The tactics Elliott Management is using at Twitter to oust Jack Dorsey would never occur at Facebook, thanks to Mark Zuckerberg's foresight.
Facebook (NASDAQ:FB) is no stranger to negative headlines. From privacy abuses to misuse of the platform for nefarious ends, the social media giant regularly finds itself mired in controversy. While Twitter (NYSE:TWTR) has its own shortcomings too, they’re far less threatening than what Facebook has endured.
Twitter has additionally been more willing to address sticky issues. Last year, for instance, the microblogging platform announced it would be banning political ads.
To an extent, Facebook’s problems have been blamed on its leadership, with some company outsiders calling for the removal of Chairman and CEO Mark Zuckerberg. Shareholders have tried to neuter Zuckerberg’s power at the company to no avail too.
The same cannot be said of Twitter’s Jack Dorsey, who’s tenure as CEO is under threat. Over the weekend it was reported that Elliott Management, a $40 billion hedge fund, had acquired a stake in Twitter worth around $1 billion. Twitter’s current market cap is a little over $25 billion.
The biggest quarrel the hedge fund has with Dorsey is his divided attention. Dorsey heads both Twitter and Square. Elliott Management is betting that by forcing Dorsey out, Twitter’s shares will rise.
Going by the activist hedge fund’s recent successes, Dorsey should be worried. In January 2019 after acquiring a sizable stake in eBay, Elliott Management outlined value-creation strategies to boost the company’s share price. This forced then-CEO Devin Wenig to resign eight months later after refusing to accede to Elliott Management’s demands. eBay’s stock is still below $35 even after some of the value-creation strategies were effected.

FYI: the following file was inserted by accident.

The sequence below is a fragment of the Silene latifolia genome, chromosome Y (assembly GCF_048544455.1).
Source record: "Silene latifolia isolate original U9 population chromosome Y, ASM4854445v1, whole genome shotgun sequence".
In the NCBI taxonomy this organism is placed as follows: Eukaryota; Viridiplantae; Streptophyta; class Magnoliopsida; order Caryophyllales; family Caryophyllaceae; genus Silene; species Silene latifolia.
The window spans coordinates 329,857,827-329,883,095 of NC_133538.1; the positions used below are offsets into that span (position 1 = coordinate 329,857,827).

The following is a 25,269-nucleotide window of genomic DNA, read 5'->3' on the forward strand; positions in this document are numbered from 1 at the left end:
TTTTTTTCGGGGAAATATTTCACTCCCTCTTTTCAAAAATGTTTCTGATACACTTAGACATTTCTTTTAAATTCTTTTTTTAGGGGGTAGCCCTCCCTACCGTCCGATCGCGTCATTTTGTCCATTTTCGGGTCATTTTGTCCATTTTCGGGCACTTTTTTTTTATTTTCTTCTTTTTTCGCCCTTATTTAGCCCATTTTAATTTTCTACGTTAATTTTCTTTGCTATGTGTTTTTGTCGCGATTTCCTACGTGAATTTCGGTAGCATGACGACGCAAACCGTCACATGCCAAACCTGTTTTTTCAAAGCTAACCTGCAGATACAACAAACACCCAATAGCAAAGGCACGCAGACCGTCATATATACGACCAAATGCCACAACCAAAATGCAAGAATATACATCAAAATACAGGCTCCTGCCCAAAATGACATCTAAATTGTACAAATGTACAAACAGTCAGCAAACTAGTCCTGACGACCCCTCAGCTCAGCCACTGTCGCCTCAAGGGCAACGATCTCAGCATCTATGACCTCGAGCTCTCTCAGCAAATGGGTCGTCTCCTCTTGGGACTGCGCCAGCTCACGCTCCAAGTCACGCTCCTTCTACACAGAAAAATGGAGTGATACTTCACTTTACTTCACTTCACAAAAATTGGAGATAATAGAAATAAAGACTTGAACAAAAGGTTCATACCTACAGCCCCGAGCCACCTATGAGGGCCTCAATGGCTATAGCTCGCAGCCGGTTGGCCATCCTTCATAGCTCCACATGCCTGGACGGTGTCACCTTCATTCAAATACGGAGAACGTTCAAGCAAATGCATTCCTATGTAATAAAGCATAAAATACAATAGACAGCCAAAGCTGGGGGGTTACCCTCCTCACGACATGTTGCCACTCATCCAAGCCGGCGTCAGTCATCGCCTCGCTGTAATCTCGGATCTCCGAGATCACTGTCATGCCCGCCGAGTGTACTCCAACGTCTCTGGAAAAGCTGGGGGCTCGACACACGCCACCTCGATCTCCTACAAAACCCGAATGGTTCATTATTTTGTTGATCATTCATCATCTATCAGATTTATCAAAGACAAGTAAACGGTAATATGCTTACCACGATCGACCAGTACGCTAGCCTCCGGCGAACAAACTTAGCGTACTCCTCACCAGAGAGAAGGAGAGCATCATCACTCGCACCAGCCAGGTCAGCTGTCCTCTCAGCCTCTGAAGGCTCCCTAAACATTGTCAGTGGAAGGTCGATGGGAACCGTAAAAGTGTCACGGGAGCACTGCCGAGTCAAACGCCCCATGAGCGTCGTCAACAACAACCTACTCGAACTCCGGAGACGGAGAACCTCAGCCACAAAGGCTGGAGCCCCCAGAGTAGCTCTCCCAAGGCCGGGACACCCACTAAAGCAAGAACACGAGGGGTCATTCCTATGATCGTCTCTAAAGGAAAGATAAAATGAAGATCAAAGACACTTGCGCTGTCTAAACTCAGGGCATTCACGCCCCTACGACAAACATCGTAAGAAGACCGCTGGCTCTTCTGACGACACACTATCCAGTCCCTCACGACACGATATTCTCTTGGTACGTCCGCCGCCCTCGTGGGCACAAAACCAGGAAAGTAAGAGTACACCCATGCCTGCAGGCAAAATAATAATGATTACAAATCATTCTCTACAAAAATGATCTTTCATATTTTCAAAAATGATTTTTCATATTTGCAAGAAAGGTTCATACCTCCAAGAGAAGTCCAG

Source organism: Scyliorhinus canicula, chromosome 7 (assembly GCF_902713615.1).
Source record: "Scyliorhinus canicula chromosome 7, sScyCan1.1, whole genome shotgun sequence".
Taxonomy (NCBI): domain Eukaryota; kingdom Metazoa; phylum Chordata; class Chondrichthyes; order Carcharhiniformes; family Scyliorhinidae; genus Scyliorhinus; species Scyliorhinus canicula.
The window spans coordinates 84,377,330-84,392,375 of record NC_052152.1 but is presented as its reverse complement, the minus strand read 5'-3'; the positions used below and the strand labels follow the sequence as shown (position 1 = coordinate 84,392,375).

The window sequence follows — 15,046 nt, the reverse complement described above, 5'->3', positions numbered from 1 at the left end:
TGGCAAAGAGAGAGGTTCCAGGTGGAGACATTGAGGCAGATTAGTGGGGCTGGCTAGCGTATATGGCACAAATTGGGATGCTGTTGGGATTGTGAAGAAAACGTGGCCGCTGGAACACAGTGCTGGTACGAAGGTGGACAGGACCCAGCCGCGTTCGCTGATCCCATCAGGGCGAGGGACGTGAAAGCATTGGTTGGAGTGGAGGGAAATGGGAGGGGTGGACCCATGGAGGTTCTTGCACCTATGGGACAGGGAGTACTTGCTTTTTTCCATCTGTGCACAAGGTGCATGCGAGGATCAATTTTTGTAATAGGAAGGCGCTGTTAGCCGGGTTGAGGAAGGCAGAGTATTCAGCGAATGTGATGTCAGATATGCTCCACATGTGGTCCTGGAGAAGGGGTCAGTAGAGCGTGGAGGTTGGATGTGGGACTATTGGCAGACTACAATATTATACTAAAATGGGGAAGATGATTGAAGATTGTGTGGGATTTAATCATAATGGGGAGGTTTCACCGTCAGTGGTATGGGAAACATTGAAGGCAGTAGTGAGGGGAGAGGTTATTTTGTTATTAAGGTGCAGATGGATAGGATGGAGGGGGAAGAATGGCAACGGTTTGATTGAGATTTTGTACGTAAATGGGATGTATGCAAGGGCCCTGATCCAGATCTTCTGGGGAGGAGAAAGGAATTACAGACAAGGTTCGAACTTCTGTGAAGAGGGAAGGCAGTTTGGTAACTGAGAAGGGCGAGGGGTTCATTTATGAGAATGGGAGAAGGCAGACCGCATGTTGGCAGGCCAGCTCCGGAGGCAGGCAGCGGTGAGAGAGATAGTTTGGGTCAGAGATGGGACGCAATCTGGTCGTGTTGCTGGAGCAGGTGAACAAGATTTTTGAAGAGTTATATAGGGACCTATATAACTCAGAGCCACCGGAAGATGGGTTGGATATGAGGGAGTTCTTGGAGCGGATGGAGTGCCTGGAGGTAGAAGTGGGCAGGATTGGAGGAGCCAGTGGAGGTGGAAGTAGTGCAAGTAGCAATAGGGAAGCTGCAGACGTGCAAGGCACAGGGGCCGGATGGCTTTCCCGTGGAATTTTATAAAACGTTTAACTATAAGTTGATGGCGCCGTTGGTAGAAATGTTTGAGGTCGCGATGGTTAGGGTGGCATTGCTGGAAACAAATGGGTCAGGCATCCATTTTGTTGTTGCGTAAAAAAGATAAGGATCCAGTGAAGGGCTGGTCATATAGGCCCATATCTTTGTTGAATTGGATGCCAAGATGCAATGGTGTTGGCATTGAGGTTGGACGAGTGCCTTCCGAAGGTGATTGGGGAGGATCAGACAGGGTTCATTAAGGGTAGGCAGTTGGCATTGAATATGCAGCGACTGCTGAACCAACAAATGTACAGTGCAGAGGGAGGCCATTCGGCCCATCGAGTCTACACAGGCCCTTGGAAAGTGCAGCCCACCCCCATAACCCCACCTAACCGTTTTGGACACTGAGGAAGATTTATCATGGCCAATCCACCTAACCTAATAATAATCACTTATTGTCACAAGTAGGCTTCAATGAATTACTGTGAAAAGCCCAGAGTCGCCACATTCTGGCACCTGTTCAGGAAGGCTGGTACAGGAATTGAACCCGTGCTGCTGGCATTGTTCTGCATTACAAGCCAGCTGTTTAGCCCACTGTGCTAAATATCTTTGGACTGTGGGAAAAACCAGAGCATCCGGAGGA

Elliott Management also owns a significant stake in AT&T. Last year the activist hedge fund forced the telecommunications giant to agree to some of its demands rather than get into a protracted fight.
This was yet another demonstration of just how much influence Elliott Management has when it buys into a company and gets board seats. Dorsey should expect similar treatment. Over at Facebook though, Dorsey’s counterpart doesn’t have to worry about such problems.
It’s unlikely that Elliott Management or any other activist investor would attempt a similar move at Facebook despite there being existing value-creation opportunities as well. For one, the hedge fund would be largely outvoted owing to Facebook’s dual voting-class structure.
Based on Zuckerberg’s net worth of $73.6 billion, the Facebook co-founder owns less than 14% of the social media giant – assuming his entire wealth is held in Facebook which is not the case. Despite this, Zuckerberg’s voting power is massive – he holds the majority of the Class B shares which come with outsized voting power.
One Class B share possesses ten votes for every one vote of a Class A share. Combined with the voting rights of his co-founder Dustin Moskovitz’s Class B shares which he too controls, Zuckerberg commands a voting power of nearly 60%. He is invincible.
Unfortunately for Jack Dorsey, Twitter lacks such a structure, making him an easy target for activist investors.